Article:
• renal-replacement therapy either within 12 hours (early strategy) vs delay of 48 hours if renal recovery had not occurred (delayed strategy). 
  • Trial was stopped early for futility after the second planned interim analysis. 
  • A total of 488 patients underwent randomization; no significant between-group differences in the characteristics at baseline. 
  • Primary outcome was death at 90 days:  58% early-strategy vs 54% delayed-strategy group, P=0.38
  • In the delayed-strategy group, 38% did not receive RRT (29% due to recovery of renal function, 8% died, 1% other reason)
  • Median time to RRT was 7.6 hrs vs 51.5 hrs
  • In terms of secondary outcomes delayed strategy was associated with increase in renal replacement therapy free days 16 vs 12, p=0.006. No difference in fluid balance.

So, overall, in a homogeneous population of patients with severe AKI in the early phase of septic shock, the initiation of early RRT was not associated with improved 90-d mortality or secondary outcomes compared to delayed RRT. Delayed RRT did result in 38% of patients not receiving RRT. 

The authors provide a good last word “risk of death is not increased if renal replacement therapy is postponed for at least 48 hours, as long as care id taken to identify patients in whom criteria for emergency renal replacement therapy are likely to be met”


 

Abstract

BACKGROUND

Acute kidney injury is the most frequent complication in patients with septic shock and is an independent risk factor for death. Although renal-replacement therapy is the standard of care for severe acute kidney injury, the ideal time for initiation remains controversial.

METHODS

In a multicenter, randomized, controlled trial, we assigned patients with early-stage septic shock who had severe acute kidney injury at the failure stage of the risk, injury, failure, loss, and end-stage kidney disease (RIFLE) classification system but without life-threatening complications related to acute kidney injury to receive renal-replacement therapy either within 12 hours after documentation of failure-stage acute kidney injury (early strategy) or after a delay of 48 hours if renal recovery had not occurred (delayed strategy). The failure stage of the RIFLE classification system is characterized by a serum creatinine level 3 times the baseline level (or ≥4 mg per deciliter with a rapid increase of ≥0.5 mg per deciliter), urine output less than 0.3 ml per kilogram of body weight per hour for 24 hours or longer, or anuria for at least 12 hours. The primary outcome was death at 90 days.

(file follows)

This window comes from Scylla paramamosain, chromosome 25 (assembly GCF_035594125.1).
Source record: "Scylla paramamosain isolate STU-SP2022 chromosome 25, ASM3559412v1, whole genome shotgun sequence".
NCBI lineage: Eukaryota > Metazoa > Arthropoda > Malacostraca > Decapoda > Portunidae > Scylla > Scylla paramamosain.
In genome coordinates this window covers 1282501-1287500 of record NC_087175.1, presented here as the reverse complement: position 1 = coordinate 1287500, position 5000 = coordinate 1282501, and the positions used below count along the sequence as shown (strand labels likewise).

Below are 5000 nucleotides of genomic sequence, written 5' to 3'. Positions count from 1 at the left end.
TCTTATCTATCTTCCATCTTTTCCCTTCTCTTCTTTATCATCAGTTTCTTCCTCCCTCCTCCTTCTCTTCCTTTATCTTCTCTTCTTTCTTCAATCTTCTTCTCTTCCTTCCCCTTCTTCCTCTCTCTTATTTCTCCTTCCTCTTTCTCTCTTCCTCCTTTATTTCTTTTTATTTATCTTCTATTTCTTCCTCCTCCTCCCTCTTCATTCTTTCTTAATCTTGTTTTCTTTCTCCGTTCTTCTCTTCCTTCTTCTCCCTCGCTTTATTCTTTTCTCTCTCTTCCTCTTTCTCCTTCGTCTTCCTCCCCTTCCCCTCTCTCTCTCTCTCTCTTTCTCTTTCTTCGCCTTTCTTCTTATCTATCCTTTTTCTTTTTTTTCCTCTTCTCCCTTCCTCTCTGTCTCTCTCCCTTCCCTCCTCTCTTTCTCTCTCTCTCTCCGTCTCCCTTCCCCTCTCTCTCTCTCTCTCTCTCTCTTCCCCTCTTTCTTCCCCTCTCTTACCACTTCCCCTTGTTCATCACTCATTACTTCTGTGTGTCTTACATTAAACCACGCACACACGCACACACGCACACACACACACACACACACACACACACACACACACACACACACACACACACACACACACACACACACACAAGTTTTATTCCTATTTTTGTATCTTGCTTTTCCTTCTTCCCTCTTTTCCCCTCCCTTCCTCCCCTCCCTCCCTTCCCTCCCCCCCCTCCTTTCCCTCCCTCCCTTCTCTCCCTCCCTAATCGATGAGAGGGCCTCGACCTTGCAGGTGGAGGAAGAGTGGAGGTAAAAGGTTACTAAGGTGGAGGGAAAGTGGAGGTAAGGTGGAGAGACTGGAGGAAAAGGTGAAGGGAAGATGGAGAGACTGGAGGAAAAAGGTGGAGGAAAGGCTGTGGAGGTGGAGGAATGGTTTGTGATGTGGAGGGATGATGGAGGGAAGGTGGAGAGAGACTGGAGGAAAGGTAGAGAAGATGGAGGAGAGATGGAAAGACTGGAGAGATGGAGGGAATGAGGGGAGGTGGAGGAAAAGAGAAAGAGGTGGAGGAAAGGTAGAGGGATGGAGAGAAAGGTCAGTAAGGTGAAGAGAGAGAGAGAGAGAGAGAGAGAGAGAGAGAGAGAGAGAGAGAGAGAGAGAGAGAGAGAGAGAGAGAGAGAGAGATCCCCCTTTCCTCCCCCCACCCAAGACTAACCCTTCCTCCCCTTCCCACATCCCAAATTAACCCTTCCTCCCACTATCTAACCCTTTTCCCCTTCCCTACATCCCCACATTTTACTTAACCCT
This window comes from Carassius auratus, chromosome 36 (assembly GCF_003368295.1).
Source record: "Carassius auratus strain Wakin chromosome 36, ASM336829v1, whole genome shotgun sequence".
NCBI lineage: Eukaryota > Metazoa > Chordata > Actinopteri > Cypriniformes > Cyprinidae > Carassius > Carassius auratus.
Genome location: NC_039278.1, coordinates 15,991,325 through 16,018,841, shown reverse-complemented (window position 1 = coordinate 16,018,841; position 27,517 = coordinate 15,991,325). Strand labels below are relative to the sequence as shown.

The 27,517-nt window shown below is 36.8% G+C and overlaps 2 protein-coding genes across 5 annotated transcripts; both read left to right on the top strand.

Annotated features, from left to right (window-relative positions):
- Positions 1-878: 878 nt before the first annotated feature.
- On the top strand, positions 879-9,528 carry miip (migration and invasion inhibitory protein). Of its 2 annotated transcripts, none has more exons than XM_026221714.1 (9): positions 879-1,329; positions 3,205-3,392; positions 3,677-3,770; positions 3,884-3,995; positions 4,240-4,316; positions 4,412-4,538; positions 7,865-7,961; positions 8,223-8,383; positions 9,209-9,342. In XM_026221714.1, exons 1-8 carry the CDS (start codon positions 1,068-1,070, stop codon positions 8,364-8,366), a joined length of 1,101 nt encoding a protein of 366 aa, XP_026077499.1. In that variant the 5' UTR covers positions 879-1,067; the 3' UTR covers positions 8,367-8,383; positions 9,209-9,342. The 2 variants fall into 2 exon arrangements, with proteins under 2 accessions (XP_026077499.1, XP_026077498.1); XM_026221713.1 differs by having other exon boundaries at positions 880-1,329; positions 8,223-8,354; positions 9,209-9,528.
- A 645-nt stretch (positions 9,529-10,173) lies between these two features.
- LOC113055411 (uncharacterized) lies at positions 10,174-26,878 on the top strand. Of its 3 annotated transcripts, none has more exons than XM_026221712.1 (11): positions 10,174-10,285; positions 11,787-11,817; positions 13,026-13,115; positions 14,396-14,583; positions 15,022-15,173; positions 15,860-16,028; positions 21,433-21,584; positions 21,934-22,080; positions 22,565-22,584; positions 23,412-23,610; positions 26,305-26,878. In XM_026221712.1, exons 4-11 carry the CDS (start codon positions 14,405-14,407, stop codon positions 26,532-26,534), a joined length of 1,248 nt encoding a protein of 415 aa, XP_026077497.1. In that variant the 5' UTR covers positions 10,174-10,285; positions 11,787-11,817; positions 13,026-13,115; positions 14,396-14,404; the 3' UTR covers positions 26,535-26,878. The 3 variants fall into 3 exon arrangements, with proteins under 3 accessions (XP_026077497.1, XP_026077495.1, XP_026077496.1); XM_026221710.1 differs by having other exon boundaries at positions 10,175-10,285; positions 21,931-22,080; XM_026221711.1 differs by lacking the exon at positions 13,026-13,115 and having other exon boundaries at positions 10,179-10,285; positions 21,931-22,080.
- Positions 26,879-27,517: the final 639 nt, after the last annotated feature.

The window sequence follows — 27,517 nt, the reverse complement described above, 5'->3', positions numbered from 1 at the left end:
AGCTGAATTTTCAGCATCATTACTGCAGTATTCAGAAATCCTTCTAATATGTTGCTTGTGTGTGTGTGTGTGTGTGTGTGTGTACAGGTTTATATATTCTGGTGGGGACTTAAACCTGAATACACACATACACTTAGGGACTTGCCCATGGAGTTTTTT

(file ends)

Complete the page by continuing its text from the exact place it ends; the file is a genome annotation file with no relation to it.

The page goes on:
RESULTS

The trial was stopped early for futility after the second planned interim analysis. A total of 488 patients underwent randomization; there were no significant between-group differences in the characteristics at baseline. Among the 477 patients for whom follow-up data at 90 days were available, 58% of the patients in the early-strategy group (138 of 239 patients) and 54% in the delayed-strategy group (128 of 238 patients) had died (P=0.38). In the delayed-strategy group, 38% (93 patients) did not receive renal-replacement therapy. Criteria for emergency renal-replacement therapy were met in 17% of the patients in the delayed-strategy group (41 patients).

CONCLUSIONS

Among patients with septic shock who had severe acute kidney injury, there was no significant difference in overall mortality at 90 days between patients who were assigned to an early strategy for the initiation of renal-replacement therapy and those who were assigned to a delayed strategy.

October